Always know the plant you are harvesting, be aware of look-a-like plants and use a field guide. Probably the most likely plant to be confused with Cleavers (Galium aparine) is Sweet Woodruff (Galium odoratum) pictured. Both galiums, they have a similar whorl of leaves and small white flowers, but Sweet Woodruff has smooth slightly darker leaves that are a bit more pointed. They also prefer a more shady area to grow in. Sweet Woodruff is a perennial that will stay close to the same area year after year. Cleavers is an annual spread about by its sticky stems and seed. Sweet Woodruff is often used in insect and moth repellents. High dosages are toxic.
Cleavers loses its healing properties on drying and/or heating. So it should be prepared as a fresh plant tea, infusion to drink, vinegar, or preserved in an alcohol menstruum (vodka, brandy, etc). Cleavers infused oil is made with the fresh plant as well.
Cleavers Hot Tea
As Tincture/Alcohol Extract: Cut the top two-thirds of each plant while it is in flower (or setting seeds) and use alcohol (vodka) to make a tincture. The plant is most powerful when fresh or prepared as a fresh alcohol tincture, as the dried plant material loses some potency.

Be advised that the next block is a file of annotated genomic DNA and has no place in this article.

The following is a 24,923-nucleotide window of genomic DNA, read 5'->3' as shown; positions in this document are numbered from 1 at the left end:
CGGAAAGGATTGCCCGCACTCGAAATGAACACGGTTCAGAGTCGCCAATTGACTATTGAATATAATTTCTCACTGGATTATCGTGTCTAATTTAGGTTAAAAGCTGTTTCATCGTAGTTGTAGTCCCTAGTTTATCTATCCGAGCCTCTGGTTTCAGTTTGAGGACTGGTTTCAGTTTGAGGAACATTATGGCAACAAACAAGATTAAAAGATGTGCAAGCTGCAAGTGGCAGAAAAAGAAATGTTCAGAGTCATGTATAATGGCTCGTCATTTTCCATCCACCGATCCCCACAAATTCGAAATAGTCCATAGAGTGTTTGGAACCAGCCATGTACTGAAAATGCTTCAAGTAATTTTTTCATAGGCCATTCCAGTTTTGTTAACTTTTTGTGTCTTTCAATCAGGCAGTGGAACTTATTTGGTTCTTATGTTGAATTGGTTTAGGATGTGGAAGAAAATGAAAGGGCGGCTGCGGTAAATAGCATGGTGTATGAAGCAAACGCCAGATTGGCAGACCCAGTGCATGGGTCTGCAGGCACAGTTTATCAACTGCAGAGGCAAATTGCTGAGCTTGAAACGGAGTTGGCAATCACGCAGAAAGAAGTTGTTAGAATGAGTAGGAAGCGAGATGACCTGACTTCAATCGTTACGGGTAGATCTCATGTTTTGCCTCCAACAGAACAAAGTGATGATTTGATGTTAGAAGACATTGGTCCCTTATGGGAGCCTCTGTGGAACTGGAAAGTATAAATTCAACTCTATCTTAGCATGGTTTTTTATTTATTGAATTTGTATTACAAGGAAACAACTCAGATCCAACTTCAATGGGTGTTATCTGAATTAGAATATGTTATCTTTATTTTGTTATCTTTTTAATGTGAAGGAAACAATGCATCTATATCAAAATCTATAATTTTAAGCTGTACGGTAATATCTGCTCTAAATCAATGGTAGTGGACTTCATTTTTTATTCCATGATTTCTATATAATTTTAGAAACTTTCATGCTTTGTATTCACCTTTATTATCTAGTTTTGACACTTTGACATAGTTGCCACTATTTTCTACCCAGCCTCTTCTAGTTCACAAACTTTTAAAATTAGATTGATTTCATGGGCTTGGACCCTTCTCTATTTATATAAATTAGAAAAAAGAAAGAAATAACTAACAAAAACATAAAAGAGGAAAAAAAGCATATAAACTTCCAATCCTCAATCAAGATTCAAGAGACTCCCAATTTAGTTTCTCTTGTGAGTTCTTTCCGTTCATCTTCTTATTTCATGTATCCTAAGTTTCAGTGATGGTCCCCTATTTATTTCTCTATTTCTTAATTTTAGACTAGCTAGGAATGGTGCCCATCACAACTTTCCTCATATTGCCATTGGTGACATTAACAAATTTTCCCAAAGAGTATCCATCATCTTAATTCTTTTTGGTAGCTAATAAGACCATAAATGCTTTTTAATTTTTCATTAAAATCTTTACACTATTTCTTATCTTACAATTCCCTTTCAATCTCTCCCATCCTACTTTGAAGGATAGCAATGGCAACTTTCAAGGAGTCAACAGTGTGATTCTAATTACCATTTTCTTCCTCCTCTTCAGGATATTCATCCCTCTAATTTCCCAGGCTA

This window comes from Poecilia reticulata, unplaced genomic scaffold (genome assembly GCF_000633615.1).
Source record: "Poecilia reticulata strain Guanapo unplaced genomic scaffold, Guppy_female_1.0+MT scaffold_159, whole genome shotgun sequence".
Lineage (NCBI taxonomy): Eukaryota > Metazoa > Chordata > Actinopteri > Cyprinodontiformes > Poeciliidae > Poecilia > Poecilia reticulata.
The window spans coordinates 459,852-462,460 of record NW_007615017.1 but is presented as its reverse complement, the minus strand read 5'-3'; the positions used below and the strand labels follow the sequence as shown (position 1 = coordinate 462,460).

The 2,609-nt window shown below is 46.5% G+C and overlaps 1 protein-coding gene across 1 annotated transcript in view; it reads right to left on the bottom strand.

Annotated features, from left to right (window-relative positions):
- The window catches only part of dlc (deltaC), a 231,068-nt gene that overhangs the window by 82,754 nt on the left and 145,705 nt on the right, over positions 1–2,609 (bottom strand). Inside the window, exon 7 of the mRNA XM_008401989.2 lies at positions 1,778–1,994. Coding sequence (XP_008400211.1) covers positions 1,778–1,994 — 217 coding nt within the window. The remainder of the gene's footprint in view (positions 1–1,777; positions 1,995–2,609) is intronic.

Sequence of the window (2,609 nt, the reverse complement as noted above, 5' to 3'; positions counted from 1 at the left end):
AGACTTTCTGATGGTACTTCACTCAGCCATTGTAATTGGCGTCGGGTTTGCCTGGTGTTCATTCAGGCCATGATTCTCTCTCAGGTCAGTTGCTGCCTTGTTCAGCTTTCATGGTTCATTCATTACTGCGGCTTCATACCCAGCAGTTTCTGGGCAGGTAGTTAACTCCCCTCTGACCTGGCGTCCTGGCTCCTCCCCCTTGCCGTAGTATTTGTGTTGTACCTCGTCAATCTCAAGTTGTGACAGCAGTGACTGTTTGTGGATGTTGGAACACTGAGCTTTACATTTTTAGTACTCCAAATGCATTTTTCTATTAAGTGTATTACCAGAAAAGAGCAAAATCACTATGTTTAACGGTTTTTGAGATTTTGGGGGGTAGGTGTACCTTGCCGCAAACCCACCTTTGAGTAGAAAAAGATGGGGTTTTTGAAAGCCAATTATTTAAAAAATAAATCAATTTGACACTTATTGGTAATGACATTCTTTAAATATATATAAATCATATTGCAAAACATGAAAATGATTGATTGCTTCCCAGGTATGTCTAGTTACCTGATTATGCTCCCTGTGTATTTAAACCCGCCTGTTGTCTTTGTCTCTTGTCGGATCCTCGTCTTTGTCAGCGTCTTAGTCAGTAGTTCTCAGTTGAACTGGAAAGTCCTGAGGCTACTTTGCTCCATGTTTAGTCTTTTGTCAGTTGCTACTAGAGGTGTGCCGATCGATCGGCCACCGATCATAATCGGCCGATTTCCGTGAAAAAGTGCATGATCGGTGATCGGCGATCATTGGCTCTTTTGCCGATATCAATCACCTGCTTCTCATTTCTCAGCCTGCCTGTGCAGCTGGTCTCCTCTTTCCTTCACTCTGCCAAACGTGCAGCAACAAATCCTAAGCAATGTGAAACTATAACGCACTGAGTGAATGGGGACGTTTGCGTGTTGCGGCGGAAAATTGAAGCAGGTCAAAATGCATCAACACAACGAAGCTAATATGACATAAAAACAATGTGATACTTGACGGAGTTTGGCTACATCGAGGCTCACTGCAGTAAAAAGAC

Have a jar, some sharp plant scissors, and 100 proof vodka at hand before you harvest your cleavers. Cut the stalks into 1-2 inch pieces and fill a jar totally full of these cut pieces of leaf, flower, stalk, and even seeds. Fill the jar with vodka. Lid and label/date. Check the tincture during the initial week and add more vodka if necessary. Store out of sunlight and heat—a kitchen cupboard is suitable. Like most tinctures made from fresh plant material, this one will be ready to use in six weeks. Strain out or remove the plant material and return the plant to earth. Tinctures will keep out of direct sunlight and heat. Do not refrigerate.